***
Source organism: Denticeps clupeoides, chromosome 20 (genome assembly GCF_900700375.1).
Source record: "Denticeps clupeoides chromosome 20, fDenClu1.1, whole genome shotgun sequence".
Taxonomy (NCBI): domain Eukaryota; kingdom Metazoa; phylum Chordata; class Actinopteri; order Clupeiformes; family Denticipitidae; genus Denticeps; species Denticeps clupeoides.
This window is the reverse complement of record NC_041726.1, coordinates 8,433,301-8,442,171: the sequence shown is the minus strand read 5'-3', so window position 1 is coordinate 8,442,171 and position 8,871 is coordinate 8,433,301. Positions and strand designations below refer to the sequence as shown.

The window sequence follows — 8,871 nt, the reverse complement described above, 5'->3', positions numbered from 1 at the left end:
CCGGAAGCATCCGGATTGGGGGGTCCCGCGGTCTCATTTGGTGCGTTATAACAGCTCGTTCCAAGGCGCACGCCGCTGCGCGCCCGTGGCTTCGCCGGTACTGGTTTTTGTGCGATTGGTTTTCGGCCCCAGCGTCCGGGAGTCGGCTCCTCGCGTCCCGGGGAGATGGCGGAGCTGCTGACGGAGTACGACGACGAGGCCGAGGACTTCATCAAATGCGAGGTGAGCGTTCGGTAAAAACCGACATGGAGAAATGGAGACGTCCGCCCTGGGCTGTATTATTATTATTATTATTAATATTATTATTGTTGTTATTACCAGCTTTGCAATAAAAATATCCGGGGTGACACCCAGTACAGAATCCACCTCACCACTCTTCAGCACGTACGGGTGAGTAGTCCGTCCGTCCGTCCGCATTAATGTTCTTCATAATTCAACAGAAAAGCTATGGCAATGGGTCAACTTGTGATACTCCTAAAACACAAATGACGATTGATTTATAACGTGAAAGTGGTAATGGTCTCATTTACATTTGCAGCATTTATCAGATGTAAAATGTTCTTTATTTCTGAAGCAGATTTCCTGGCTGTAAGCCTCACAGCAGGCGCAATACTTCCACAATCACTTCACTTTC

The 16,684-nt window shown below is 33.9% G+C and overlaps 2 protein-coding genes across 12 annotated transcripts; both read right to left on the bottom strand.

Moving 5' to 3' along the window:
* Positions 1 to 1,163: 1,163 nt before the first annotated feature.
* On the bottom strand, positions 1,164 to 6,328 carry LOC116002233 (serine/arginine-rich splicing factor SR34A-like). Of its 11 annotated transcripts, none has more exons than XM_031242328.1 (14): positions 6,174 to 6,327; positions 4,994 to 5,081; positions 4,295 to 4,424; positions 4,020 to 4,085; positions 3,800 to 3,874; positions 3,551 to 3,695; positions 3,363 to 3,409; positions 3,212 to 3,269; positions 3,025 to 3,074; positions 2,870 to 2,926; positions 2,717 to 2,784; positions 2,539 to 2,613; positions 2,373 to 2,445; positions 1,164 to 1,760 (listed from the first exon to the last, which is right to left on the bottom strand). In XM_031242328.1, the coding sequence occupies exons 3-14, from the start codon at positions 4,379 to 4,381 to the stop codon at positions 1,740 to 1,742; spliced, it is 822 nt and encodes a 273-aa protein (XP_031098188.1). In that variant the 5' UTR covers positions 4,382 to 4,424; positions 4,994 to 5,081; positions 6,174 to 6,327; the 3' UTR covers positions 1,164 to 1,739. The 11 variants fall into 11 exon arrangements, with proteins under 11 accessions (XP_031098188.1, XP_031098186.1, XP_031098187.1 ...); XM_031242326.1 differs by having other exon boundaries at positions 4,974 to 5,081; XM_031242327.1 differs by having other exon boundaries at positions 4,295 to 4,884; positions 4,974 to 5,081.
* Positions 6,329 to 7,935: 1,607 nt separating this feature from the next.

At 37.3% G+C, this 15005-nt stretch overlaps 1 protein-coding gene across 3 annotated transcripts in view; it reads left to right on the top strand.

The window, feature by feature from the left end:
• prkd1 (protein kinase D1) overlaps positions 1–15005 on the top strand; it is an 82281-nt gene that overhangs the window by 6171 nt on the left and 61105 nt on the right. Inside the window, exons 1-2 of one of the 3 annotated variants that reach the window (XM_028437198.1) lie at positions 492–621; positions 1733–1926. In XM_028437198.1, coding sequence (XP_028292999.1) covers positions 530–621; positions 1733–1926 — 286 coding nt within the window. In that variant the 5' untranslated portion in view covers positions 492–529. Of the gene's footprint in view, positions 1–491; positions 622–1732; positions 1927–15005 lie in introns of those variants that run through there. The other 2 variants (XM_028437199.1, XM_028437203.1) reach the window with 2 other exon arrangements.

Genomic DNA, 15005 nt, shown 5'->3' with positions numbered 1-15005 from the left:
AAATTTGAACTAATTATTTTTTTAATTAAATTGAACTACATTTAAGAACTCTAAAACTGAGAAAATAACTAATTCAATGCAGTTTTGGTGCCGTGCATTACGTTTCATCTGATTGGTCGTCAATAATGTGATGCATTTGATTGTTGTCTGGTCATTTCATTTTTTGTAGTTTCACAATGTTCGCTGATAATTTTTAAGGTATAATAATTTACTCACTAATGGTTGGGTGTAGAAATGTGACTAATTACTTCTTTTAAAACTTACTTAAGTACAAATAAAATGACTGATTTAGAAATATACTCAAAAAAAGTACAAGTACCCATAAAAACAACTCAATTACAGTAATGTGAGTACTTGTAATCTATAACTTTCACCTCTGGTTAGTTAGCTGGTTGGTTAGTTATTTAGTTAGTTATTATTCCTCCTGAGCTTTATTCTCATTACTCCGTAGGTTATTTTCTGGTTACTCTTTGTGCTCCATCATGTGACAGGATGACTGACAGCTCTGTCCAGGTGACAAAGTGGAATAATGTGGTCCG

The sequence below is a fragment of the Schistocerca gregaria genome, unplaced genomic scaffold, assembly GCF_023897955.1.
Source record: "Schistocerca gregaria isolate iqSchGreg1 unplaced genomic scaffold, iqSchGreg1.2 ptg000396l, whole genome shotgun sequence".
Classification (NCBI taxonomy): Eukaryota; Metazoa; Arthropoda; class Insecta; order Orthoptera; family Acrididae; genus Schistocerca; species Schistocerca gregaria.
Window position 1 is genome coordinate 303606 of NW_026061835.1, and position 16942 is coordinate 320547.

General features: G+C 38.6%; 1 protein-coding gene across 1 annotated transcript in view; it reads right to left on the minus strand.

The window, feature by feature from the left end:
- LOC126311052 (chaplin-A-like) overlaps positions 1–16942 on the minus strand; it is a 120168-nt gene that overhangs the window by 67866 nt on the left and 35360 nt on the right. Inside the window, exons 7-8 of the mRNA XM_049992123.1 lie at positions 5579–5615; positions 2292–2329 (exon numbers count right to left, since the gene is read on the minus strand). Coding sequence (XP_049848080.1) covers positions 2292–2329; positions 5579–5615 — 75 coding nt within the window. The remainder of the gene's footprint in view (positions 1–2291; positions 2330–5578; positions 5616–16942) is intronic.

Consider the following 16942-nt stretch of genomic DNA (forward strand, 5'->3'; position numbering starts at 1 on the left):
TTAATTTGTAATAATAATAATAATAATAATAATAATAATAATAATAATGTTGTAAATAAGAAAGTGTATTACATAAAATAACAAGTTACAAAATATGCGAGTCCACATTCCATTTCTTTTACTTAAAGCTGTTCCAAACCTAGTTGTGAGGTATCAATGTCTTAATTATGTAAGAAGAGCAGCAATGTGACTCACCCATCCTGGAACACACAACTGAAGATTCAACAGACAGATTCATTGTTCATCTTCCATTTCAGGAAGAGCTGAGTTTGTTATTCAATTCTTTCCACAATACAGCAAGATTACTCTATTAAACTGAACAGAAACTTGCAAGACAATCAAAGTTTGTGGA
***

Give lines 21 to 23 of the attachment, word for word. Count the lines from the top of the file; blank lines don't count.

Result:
General features: G+C 38.6%; 1 protein-coding gene across 1 annotated transcript in view; it reads right to left on the minus strand.

The window, feature by feature from the left end:
- LOC126311052 (chaplin-A-like) overlaps positions 1–16942 on the minus strand; it is a 120168-nt gene that overhangs the window by 67866 nt on the left and 35360 nt on the right. Inside the window, exons 7-8 of the mRNA XM_049992123.1 lie at positions 5579–5615; positions 2292–2329 (exon numbers count right to left, since the gene is read on the minus strand). Coding sequence (XP_049848080.1) covers positions 2292–2329; positions 5579–5615 — 75 coding nt within the window. The remainder of the gene's footprint in view (positions 1–2291; positions 2330–5578; positions 5616–16942) is intronic.